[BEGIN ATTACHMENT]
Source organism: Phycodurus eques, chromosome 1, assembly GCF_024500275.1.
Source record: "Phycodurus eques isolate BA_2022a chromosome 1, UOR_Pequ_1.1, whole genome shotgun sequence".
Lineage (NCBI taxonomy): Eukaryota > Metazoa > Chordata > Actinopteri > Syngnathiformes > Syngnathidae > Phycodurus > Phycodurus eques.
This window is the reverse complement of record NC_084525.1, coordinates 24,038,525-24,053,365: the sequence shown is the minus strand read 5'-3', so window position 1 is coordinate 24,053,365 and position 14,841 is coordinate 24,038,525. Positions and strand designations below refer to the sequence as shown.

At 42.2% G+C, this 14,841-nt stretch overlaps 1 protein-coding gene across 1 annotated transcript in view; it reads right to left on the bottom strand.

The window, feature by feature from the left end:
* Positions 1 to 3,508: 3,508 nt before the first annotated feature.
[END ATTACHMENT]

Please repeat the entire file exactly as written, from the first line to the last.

Source organism: Phycodurus eques, chromosome 1, assembly GCF_024500275.1.
Source record: "Phycodurus eques isolate BA_2022a chromosome 1, UOR_Pequ_1.1, whole genome shotgun sequence".
Lineage (NCBI taxonomy): Eukaryota > Metazoa > Chordata > Actinopteri > Syngnathiformes > Syngnathidae > Phycodurus > Phycodurus eques.
This window is the reverse complement of record NC_084525.1, coordinates 24,038,525-24,053,365: the sequence shown is the minus strand read 5'-3', so window position 1 is coordinate 24,053,365 and position 14,841 is coordinate 24,038,525. Positions and strand designations below refer to the sequence as shown.

At 42.2% G+C, this 14,841-nt stretch overlaps 1 protein-coding gene across 1 annotated transcript in view; it reads right to left on the bottom strand.

The window, feature by feature from the left end:
* Positions 1 to 3,508: 3,508 nt before the first annotated feature.